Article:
If greens were going to match their advocacy with concrete action, they would move from Santa Cruz or Mill Valley to Eureka or Yuba City where the rain falls — or at least inward to Fresno and Visalia where for eons runoff from the nearby Sierra has created a vast aquifer of easily accessible and clean ground water. Barring that, Menlo Park could shower on “smelt-free Mondays,” while Palo Alto could restore the salmon by paving over its lawns. In an honest world, we would admit that the Madera resident is far more ecologically attuned to his environment than is the Presidio Heights grandee or UC professor ensconced in the dry Berkeley Hills. The former at least chooses to live atop an aquifer, the latter assumes someone else had long ago found a way to import him his nightly shower from far across the state and at far greater cost.
In other words, the California coastal strip is an environmentally unwise place to locate millions of Californians; its swarms exist largely by water transfers from either Northern California or the Sierra Nevada mountains. And yet far too many of its inhabitants have a bad habit of pontificating about water usage for others.
Then we come to the matter of population. California is no longer the 15 million person state that once was adequately served by our forefathers’ water-transfer projects. It is not even the 40 million person state that our ancestors warned could survive long droughts (but only if their descendants of course finish the state and federal water projects). It is instead a 40 million person state with a 20 million person system of reservoirs and canals. In that regard, California’s population would long ago have stayed static, given the recent three decade exoduses of millions of residents tired of high income, sales, and gas taxes, and poor roads, schools, and law enforcement in return.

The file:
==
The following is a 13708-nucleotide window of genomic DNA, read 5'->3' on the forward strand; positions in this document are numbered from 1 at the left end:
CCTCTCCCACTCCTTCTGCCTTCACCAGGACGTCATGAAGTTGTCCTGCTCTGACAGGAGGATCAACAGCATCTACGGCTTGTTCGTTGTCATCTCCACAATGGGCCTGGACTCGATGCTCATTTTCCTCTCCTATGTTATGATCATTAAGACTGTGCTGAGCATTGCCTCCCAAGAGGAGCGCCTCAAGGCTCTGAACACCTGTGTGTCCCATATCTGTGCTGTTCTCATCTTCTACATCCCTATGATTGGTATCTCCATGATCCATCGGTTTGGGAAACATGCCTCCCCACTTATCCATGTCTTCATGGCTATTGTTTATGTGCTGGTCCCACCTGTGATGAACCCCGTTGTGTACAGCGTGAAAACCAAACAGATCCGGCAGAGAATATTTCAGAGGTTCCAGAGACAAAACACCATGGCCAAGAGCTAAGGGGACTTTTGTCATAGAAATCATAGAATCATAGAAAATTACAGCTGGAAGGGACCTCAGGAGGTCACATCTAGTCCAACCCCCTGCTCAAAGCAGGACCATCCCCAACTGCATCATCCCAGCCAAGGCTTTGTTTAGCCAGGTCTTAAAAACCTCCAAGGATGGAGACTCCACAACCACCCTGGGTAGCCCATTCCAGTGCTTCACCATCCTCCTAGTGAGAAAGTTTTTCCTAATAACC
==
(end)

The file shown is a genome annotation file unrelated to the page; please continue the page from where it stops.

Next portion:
The great equalizer was illegal immigration. Millions of impoverished arrivals from Mexico and Latin America, since the latest and largest immigration wave of the last forty years, largely explain why the state continues to grow. Aside from the question of legality and whether such massive influxes were a wise or unwise occurrence, most can agree that our liberal establishment welcomed illegal immigration (along with agribusiness, construction industries, and hotels and restaurants), but without any commensurate desire to build the sort of infrastructure that would ensure such new Californians sufficient water — not to mention jobs in industries like irrigated agriculture, timber, gas and oil drilling, construction, and mining. Instead, the out-of-sight/out-of-mind liberal mindset welcomed millions of foreign nationals in, but then pursued an ever more exclusionary and mostly elite environmentalism that ensured a 40 million person state, but one without the water or employment opportunities to allow rough parity among its diverse residents.
The current drought is a product of nature, which has a bad periodic habit of withholding rain and snow over California, a natural occurring and long-recorded phenomenon that has nothing to do with global warming. We used to accept that fact and its corollary: most Californians preferred to live where there was the least amount of state rain and snow — and were willing to pay for the necessary infrastructure to make showering in Malibu or Monterey as natural as in Crescent City or Lake Tahoe. But as in most of California’s existential crises — budgeting, infrastructure, pensions, immigration, education, law enforcement — the problem lies in its thin coastal corridor, a surreal place where liberal grandees assume that they are exempt from the chaotic ramifications of their own utopian ideologies.
California’s real motto is “We think it up, you live it out.”